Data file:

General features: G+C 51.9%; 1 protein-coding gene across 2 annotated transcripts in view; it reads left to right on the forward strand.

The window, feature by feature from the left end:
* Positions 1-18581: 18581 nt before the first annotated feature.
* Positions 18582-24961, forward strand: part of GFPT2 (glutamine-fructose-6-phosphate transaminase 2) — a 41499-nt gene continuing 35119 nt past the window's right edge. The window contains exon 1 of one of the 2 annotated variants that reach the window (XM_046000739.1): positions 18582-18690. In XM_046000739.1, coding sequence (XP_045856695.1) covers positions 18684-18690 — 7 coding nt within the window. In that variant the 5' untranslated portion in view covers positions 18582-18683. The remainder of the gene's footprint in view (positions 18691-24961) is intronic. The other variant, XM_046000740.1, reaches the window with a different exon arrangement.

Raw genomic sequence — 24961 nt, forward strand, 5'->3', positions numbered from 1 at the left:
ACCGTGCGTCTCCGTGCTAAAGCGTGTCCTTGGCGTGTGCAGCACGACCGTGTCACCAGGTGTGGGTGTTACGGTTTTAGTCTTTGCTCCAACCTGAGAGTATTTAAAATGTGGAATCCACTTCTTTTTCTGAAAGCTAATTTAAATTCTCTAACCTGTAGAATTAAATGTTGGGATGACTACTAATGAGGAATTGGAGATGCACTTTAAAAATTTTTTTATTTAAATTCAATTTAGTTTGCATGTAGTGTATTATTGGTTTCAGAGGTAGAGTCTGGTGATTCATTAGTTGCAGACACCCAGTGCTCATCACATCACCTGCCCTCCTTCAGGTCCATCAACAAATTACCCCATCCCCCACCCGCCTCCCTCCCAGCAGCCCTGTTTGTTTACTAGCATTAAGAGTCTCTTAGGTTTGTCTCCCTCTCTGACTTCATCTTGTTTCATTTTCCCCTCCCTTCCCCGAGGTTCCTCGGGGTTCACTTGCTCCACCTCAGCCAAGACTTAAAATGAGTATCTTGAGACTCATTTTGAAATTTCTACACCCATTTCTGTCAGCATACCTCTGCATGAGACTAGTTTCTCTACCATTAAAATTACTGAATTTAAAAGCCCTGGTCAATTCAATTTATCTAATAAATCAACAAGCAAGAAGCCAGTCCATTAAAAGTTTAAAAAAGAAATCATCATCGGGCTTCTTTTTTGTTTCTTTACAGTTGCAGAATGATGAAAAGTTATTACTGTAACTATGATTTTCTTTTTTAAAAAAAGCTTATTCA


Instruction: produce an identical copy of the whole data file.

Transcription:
General features: G+C 51.9%; 1 protein-coding gene across 2 annotated transcripts in view; it reads left to right on the forward strand.

The window, feature by feature from the left end:
* Positions 1-18581: 18581 nt before the first annotated feature.
* Positions 18582-24961, forward strand: part of GFPT2 (glutamine-fructose-6-phosphate transaminase 2) — a 41499-nt gene continuing 35119 nt past the window's right edge. The window contains exon 1 of one of the 2 annotated variants that reach the window (XM_046000739.1): positions 18582-18690. In XM_046000739.1, coding sequence (XP_045856695.1) covers positions 18684-18690 — 7 coding nt within the window. In that variant the 5' untranslated portion in view covers positions 18582-18683. The remainder of the gene's footprint in view (positions 18691-24961) is intronic. The other variant, XM_046000740.1, reaches the window with a different exon arrangement.

Raw genomic sequence — 24961 nt, forward strand, 5'->3', positions numbered from 1 at the left:
ACCGTGCGTCTCCGTGCTAAAGCGTGTCCTTGGCGTGTGCAGCACGACCGTGTCACCAGGTGTGGGTGTTACGGTTTTAGTCTTTGCTCCAACCTGAGAGTATTTAAAATGTGGAATCCACTTCTTTTTCTGAAAGCTAATTTAAATTCTCTAACCTGTAGAATTAAATGTTGGGATGACTACTAATGAGGAATTGGAGATGCACTTTAAAAATTTTTTTATTTAAATTCAATTTAGTTTGCATGTAGTGTATTATTGGTTTCAGAGGTAGAGTCTGGTGATTCATTAGTTGCAGACACCCAGTGCTCATCACATCACCTGCCCTCCTTCAGGTCCATCAACAAATTACCCCATCCCCCACCCGCCTCCCTCCCAGCAGCCCTGTTTGTTTACTAGCATTAAGAGTCTCTTAGGTTTGTCTCCCTCTCTGACTTCATCTTGTTTCATTTTCCCCTCCCTTCCCCGAGGTTCCTCGGGGTTCACTTGCTCCACCTCAGCCAAGACTTAAAATGAGTATCTTGAGACTCATTTTGAAATTTCTACACCCATTTCTGTCAGCATACCTCTGCATGAGACTAGTTTCTCTACCATTAAAATTACTGAATTTAAAAGCCCTGGTCAATTCAATTTATCTAATAAATCAACAAGCAAGAAGCCAGTCCATTAAAAGTTTAAAAAAGAAATCATCATCGGGCTTCTTTTTTGTTTCTTTACAGTTGCAGAATGATGAAAAGTTATTACTGTAACTATGATTTTCTTTTTTAAAAAAAGCTTATTCA